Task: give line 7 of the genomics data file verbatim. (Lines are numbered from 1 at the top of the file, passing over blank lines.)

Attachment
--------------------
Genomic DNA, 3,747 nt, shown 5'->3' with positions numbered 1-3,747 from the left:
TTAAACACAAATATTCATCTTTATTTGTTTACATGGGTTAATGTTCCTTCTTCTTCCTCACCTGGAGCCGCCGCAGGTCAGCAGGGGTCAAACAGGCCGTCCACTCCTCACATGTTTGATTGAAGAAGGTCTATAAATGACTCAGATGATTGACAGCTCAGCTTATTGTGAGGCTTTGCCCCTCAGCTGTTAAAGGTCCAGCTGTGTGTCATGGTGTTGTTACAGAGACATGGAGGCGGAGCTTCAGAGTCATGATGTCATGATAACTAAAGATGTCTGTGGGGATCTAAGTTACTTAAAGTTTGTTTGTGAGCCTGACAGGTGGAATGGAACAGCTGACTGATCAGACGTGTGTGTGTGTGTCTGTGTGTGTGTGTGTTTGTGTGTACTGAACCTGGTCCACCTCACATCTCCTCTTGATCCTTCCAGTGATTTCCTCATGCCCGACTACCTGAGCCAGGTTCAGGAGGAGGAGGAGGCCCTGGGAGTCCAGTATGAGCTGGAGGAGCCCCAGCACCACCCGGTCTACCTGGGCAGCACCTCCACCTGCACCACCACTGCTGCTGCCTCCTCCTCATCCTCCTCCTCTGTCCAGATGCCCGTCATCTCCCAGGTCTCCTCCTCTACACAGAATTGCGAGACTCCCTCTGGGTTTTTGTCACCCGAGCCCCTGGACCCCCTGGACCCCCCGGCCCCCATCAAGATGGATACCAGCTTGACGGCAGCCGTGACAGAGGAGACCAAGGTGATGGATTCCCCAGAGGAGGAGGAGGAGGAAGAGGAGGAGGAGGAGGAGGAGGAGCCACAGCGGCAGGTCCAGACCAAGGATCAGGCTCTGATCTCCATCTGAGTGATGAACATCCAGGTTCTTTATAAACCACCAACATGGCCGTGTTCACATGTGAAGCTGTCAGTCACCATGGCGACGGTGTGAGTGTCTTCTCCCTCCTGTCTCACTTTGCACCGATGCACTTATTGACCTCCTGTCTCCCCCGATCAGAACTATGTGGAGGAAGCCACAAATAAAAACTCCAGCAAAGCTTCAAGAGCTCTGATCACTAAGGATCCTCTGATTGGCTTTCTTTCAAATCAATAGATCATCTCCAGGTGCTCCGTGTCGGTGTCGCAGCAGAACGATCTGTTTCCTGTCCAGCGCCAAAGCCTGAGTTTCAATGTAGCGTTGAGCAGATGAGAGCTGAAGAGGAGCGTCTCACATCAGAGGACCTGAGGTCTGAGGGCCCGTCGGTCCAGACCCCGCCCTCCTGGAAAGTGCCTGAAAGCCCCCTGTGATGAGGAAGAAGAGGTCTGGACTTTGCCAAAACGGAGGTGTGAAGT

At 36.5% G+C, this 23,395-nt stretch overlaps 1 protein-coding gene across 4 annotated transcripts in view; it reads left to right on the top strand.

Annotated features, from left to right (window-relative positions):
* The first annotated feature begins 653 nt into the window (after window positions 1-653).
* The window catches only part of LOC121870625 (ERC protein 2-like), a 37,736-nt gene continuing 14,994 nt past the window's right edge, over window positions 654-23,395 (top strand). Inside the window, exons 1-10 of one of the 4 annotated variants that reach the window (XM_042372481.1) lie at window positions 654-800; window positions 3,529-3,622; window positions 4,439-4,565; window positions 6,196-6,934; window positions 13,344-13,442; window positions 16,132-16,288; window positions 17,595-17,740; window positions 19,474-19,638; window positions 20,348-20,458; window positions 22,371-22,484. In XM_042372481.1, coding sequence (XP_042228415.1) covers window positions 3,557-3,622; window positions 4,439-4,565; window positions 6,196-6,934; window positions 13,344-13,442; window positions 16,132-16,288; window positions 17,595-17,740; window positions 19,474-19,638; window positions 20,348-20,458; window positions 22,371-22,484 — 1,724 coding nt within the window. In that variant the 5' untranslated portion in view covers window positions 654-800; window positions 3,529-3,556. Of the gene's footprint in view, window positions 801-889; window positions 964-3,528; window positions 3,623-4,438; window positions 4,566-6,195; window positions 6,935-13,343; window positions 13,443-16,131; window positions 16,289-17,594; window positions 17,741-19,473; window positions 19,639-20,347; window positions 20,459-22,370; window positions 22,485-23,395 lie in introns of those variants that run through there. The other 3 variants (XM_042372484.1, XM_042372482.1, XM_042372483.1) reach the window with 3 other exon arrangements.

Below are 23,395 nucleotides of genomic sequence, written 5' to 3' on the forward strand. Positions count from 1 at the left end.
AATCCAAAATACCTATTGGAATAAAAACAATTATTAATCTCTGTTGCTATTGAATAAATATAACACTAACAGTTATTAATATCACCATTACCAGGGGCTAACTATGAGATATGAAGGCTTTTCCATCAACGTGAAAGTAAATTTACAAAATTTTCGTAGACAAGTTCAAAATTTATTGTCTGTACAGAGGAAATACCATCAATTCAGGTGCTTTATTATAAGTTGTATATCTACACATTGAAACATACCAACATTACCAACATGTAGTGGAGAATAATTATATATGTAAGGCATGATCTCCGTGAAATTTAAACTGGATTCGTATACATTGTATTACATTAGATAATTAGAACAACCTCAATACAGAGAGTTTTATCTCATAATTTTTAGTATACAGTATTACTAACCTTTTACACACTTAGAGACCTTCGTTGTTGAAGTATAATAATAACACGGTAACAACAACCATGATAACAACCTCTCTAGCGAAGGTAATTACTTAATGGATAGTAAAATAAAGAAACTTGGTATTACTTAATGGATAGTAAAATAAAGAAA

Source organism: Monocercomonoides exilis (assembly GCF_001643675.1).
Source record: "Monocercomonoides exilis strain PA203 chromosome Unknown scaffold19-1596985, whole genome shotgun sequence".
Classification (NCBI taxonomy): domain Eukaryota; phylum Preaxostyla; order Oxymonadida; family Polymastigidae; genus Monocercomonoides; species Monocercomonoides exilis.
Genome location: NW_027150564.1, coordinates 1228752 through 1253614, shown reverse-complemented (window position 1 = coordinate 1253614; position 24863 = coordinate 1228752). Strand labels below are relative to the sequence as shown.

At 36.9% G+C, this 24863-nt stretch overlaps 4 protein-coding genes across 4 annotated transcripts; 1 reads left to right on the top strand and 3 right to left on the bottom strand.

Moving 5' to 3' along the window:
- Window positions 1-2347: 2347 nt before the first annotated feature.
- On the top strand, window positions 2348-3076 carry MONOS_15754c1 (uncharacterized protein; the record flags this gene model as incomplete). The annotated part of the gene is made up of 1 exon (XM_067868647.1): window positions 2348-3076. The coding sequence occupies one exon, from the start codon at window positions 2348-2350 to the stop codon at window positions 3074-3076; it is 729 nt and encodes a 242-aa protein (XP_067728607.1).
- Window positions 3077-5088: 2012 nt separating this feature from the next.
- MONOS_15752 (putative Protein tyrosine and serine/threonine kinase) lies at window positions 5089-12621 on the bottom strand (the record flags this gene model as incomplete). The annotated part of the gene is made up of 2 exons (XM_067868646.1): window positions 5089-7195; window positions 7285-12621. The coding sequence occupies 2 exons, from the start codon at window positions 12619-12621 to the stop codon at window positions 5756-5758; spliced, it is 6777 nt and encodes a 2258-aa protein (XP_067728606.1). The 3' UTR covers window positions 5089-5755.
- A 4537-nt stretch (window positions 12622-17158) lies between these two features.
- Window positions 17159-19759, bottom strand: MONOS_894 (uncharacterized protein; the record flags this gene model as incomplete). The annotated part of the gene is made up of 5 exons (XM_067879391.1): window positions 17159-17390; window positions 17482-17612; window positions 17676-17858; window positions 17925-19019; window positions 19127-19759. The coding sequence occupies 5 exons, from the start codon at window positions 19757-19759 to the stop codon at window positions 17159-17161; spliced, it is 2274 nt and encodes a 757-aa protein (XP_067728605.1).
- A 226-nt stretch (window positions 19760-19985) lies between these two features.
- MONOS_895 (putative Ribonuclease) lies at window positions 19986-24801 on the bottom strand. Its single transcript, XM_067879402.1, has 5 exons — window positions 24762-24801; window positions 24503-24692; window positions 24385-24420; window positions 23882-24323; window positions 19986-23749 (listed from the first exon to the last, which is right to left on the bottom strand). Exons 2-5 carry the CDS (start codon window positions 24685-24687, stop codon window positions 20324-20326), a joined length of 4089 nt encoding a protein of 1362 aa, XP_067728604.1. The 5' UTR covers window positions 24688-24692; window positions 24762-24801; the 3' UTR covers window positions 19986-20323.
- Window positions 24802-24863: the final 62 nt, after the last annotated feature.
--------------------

Below are 23,395 nucleotides of genomic sequence, written 5' to 3' on the forward strand. Positions count from 1 at the left end.